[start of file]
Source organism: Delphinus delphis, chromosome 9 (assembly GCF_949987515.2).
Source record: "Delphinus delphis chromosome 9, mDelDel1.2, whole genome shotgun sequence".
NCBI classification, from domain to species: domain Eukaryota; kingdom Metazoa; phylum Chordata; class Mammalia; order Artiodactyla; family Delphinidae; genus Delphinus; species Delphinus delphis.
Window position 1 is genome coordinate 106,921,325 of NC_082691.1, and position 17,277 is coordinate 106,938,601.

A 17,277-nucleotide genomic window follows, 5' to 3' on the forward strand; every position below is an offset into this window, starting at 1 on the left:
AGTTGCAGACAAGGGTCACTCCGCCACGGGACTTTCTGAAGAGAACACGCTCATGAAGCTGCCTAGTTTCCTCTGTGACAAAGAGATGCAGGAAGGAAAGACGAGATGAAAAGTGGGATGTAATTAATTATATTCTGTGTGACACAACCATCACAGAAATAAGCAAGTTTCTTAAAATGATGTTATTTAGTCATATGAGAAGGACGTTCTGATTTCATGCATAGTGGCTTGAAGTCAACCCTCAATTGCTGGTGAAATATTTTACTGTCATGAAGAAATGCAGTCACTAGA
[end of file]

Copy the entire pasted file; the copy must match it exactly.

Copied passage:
Source organism: Delphinus delphis, chromosome 9 (assembly GCF_949987515.2).
Source record: "Delphinus delphis chromosome 9, mDelDel1.2, whole genome shotgun sequence".
NCBI classification, from domain to species: domain Eukaryota; kingdom Metazoa; phylum Chordata; class Mammalia; order Artiodactyla; family Delphinidae; genus Delphinus; species Delphinus delphis.
Window position 1 is genome coordinate 106,921,325 of NC_082691.1, and position 17,277 is coordinate 106,938,601.

A 17,277-nucleotide genomic window follows, 5' to 3' on the forward strand; every position below is an offset into this window, starting at 1 on the left:
AGTTGCAGACAAGGGTCACTCCGCCACGGGACTTTCTGAAGAGAACACGCTCATGAAGCTGCCTAGTTTCCTCTGTGACAAAGAGATGCAGGAAGGAAAGACGAGATGAAAAGTGGGATGTAATTAATTATATTCTGTGTGACACAACCATCACAGAAATAAGCAAGTTTCTTAAAATGATGTTATTTAGTCATATGAGAAGGACGTTCTGATTTCATGCATAGTGGCTTGAAGTCAACCCTCAATTGCTGGTGAAATATTTTACTGTCATGAAGAAATGCAGTCACTAGA